US President Barack Obama used his weekly radio address to tout the end of the US combat mission in Iraq, which officially closes on Tuesday, more than seven years after US-led forces toppled Saddam Hussein.
"As a candidate for this office, I pledged I would end this war. As president, that is what I am doing," he said in taped remarks broadcast Saturday. "We have brought home more than 90,000 troops since I took office."
Under an agreement with the Iraqi government, the US has closed or handed over hundreds of bases across the country, with Iraqi security forces taking increasing responsibility.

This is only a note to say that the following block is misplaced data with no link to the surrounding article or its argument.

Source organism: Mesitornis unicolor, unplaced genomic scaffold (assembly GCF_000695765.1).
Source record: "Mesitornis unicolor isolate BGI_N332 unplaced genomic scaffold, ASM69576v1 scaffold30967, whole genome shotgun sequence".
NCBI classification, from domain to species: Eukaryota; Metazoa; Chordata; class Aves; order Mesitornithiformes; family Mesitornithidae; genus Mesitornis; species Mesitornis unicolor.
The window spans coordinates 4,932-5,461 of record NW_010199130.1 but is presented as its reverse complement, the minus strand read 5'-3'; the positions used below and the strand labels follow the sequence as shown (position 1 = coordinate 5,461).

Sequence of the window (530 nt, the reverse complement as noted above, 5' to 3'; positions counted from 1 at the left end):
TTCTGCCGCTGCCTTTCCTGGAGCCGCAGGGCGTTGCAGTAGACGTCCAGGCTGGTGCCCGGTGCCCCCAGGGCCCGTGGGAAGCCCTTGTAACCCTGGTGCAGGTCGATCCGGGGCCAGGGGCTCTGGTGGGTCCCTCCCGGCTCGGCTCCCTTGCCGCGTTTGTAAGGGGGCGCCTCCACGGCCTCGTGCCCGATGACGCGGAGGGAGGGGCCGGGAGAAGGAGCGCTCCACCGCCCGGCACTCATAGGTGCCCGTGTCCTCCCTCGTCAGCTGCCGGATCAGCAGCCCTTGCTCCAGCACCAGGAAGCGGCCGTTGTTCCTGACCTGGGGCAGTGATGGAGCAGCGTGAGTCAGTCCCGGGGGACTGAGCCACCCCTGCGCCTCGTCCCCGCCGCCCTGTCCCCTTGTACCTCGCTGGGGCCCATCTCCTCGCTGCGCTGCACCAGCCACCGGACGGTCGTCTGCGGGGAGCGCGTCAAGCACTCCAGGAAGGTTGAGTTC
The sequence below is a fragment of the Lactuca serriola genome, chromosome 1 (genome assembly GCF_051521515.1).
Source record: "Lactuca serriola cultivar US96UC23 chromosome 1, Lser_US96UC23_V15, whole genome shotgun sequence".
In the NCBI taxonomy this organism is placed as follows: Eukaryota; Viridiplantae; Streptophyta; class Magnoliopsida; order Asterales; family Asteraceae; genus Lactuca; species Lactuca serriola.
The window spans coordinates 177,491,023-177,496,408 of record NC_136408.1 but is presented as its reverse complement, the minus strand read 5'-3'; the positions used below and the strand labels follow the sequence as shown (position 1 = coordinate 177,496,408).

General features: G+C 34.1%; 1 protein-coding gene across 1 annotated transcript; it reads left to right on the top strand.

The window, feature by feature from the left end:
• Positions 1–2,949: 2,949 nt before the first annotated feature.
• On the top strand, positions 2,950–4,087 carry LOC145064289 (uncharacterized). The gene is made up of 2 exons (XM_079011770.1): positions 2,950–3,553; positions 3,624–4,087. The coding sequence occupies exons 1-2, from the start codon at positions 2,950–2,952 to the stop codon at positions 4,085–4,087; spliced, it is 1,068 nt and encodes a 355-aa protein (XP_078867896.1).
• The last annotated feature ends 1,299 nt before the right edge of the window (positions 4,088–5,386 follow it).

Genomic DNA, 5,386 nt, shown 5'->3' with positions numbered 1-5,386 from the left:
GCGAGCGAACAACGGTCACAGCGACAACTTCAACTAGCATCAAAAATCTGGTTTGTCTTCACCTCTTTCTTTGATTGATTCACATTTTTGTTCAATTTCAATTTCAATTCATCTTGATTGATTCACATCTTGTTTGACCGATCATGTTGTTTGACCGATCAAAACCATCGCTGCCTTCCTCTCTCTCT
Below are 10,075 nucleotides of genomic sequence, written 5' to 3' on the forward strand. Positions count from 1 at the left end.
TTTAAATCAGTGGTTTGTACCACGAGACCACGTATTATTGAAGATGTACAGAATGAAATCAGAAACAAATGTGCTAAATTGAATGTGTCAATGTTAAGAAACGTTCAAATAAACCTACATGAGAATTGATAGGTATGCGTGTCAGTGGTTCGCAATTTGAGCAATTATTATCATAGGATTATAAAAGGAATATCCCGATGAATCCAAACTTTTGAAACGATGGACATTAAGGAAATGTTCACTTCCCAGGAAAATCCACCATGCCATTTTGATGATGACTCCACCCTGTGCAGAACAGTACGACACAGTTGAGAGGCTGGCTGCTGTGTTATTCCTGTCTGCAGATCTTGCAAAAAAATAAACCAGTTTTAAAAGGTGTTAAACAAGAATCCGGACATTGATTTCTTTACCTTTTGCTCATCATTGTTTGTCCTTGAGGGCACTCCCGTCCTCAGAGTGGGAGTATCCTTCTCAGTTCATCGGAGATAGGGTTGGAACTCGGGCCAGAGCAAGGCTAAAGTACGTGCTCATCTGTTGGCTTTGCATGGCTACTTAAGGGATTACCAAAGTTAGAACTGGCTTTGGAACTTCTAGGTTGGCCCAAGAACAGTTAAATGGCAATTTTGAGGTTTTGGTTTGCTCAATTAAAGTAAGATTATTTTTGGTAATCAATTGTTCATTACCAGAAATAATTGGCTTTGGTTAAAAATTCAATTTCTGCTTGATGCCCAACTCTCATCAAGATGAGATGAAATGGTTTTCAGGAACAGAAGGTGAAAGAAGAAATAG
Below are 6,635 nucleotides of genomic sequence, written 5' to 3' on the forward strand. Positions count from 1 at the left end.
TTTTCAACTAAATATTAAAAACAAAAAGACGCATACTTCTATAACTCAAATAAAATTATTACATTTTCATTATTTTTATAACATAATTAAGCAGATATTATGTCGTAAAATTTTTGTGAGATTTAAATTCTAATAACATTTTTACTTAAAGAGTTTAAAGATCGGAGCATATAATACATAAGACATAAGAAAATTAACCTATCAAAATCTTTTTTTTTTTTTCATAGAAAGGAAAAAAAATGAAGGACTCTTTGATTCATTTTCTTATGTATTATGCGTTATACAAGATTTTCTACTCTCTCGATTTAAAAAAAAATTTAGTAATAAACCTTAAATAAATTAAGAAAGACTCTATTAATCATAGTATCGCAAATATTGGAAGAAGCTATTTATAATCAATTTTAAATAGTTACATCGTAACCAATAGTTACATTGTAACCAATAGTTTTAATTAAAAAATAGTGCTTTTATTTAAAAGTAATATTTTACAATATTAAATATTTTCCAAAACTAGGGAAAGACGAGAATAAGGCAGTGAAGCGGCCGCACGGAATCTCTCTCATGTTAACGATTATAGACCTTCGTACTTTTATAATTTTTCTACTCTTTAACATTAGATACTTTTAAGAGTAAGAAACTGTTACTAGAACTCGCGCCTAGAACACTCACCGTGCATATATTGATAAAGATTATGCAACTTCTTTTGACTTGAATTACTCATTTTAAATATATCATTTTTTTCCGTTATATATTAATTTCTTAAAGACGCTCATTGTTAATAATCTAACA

"In the months ahead, our troops will continue to support and train Iraqi forces, partner with Iraqis in counterterrorism missions, and protect our civilian and military efforts," Obama said.
"But the bottom line is this: the war is ending. Like any sovereign, independent nation, Iraq is free to chart its own course. And by the end of next year, all of our troops will be home."
He is scheduled to give a prime-time television address on Tuesday.
Obama said that he considered it "a moral obligation" to uphold the country's responsibility to take care of the soldiers who have fought in Iraq and Afghanistan and described his government's efforts to improve services for military members and their families.